What Is Color Blindness?
Color Blindness, which is also referred to as color vision deficiency, is a condition in which a person’s eyes are unable to see different colors under natural light. This can cause problems in everyday life - from traffic signals to warning signs. The retina contains approximately 6 million retinal cone cells. Each cell is color-specific, responding to the three primary colors: red, green and blue. Color blindness is caused by an inherited defect in the development of one of these sets of cones.
A few facts about Color blindness:
- Color blindness affects millions of people across the world but is much more prominent in men than women.
- About 1 in 12 men suffer from the condition compared to 1 in 200 women.
- The condition ranges from a variety of defects, red-green color blindness being the most common.
- Color Vision Deficiency can be acquired, but in most cases, it is inherited genetically.
- The genes that influence the colors seen inside the eyes called photopigments are carried on the X chromosome.
- If these genes are abnormal or damaged, color blindness occurs.
With color blindness being such a significant problem worldwide, scientists have been trying to discover a solution for many years. An innovative, out-of-the-box solution has recently been developed that uses glasses to solve that problem, rather than any operation on the eye.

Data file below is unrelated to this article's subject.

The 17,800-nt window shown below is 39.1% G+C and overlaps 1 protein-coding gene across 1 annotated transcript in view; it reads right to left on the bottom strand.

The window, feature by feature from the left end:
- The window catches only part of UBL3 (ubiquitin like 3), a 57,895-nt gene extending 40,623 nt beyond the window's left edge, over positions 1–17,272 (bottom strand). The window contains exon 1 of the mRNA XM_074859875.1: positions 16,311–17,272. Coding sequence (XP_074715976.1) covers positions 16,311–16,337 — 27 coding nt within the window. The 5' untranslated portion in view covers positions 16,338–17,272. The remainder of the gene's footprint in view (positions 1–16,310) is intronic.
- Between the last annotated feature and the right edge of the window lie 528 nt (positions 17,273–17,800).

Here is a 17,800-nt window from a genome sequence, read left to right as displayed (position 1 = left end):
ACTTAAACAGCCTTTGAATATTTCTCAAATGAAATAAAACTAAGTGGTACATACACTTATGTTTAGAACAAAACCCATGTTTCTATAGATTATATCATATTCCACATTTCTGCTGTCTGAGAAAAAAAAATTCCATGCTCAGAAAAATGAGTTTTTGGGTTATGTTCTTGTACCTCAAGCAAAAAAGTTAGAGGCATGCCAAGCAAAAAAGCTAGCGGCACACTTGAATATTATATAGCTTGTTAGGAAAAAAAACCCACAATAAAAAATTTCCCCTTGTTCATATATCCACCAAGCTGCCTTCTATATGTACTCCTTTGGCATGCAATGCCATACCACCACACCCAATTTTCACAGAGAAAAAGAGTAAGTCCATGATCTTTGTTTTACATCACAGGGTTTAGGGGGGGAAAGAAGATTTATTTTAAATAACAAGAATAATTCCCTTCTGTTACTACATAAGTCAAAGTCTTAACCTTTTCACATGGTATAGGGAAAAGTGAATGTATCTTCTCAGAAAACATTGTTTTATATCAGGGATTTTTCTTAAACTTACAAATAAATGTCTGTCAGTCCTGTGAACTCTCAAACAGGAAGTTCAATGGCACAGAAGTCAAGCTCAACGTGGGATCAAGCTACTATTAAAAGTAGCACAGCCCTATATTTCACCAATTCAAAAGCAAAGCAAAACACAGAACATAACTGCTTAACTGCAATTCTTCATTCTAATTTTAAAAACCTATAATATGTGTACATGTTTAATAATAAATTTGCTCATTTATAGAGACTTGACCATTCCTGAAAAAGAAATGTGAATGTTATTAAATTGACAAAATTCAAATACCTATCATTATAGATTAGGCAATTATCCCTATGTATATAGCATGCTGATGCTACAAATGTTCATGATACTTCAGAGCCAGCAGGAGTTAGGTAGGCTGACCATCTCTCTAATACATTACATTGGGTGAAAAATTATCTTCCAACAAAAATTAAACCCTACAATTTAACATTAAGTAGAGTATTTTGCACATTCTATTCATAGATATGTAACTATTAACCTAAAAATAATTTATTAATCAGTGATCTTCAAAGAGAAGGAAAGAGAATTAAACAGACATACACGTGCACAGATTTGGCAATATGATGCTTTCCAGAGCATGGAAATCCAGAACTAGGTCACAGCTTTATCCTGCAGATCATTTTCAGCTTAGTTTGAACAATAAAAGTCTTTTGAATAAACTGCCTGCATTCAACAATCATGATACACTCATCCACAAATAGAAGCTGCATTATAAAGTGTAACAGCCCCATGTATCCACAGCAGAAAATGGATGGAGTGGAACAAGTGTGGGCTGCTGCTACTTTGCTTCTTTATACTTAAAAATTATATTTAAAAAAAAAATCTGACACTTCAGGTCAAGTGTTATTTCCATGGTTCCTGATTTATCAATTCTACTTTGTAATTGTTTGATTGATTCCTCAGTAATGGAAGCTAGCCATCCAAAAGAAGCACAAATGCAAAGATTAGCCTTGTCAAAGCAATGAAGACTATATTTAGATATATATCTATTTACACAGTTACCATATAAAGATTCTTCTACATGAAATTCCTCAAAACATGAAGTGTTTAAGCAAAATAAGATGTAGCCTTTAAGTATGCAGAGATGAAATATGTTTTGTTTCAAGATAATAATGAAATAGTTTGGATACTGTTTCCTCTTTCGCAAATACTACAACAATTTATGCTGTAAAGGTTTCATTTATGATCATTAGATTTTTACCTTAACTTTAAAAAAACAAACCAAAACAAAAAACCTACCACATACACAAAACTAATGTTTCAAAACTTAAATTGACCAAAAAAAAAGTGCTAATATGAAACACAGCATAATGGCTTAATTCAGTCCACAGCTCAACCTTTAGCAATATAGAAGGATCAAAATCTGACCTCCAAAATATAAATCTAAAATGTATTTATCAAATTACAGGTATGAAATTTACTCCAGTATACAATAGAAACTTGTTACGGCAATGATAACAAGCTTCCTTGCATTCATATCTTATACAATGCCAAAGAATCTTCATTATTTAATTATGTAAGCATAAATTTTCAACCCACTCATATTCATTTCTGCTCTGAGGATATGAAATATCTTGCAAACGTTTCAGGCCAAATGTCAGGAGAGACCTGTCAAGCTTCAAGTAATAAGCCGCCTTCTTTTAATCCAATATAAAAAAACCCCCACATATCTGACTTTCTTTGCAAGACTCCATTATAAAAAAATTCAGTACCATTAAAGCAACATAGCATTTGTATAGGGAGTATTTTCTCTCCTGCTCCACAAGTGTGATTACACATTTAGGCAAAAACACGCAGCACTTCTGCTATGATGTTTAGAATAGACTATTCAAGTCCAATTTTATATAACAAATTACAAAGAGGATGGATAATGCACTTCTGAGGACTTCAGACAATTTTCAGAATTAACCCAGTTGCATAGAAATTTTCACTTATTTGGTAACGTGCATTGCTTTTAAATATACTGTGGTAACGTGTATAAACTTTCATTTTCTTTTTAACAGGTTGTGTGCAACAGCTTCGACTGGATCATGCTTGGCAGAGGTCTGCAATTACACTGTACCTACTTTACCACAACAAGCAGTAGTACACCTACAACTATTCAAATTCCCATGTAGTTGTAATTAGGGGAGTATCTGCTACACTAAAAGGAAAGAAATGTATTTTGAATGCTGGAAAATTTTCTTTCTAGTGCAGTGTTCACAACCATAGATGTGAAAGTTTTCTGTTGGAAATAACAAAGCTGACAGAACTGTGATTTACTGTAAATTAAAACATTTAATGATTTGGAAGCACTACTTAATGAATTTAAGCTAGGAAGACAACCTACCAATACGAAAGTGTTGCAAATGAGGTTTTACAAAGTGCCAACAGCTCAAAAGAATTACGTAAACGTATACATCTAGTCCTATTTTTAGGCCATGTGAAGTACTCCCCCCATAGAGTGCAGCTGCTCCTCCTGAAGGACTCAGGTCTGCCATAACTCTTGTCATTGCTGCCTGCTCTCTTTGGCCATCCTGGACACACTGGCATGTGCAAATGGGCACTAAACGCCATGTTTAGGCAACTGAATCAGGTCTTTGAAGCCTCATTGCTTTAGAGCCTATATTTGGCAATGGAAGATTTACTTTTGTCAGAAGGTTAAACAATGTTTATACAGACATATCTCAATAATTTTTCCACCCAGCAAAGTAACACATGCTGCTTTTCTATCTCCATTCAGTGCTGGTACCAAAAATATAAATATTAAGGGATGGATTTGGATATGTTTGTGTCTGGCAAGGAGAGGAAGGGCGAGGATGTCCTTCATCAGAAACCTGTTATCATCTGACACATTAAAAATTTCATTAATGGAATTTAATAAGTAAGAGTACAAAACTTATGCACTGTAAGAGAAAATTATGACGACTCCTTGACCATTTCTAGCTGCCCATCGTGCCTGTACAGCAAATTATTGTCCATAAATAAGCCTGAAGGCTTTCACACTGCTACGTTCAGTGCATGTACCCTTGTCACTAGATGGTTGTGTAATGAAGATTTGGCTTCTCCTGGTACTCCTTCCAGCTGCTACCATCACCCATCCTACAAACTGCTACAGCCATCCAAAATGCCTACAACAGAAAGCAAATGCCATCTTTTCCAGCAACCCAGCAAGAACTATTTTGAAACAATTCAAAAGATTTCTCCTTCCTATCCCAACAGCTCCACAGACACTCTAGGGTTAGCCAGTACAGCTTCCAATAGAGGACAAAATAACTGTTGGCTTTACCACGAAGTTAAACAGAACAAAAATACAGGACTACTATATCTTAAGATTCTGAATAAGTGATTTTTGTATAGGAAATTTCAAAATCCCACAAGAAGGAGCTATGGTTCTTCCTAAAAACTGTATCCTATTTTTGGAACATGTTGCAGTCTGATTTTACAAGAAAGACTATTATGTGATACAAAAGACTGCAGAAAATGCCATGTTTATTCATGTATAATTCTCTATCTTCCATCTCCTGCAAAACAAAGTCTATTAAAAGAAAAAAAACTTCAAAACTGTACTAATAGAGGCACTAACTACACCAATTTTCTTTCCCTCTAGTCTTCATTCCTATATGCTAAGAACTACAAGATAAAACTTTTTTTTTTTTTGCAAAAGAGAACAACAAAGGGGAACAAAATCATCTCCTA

Could Enchroma Glasses Provide A Solution?
At Matossian Eye Associates, we are always researching and investigating new scientific breakthroughs that could benefit our patients. A company called The Enchroma Company has developed glasses which are showing excellent results in resolving the all too common frustrations of color blindness. The company has developed a specialized lens that filters out specific colors by using “multi-notch filtering,” which cuts out sharp wavelengths of light to enhance particular colors. Enchroma lenses separate the overlapping red and green cones, helping improve vision for people who have difficulty seeing reds and greens.
A Personal Tale Of Significant Improvement
Sometimes the ways in which our work as an opthamologist changes lives is never more apparent than when it benefits a loved one. This happened to me recently when I asked my son, who had inherited red-green color blindness from his grandfather, to try on a set of Enchroma glasses.
As they say in a certain credit card advertisement, his reaction was priceless. He had never experienced seeing true red and green, and he was simply blown away by the sudden explosion of color. He now wears a pair of these glasses all the time when he is outside, and believes that as a result, he has become a better golfer, now that he can read the greens.
What Could The Future Hold?
Certain careers require a person to undergo eyesight tests to ensure that they do not suffer from color blindness - Police Officers and Pilots are two such careers. For anyone who has their heart set on one of these jobs, to discover that their dreams are dashed as a consequence of an inherited health issue can be frustrating, and in some cases devastating.
Although I have no evidence to suggest that these glasses will change the employment requirements for these specific careers, technology and science continue to evolve at a frantic pace. Perhaps in coming years, color blindness will no longer be an insurmountable problem for millions of people worldwide.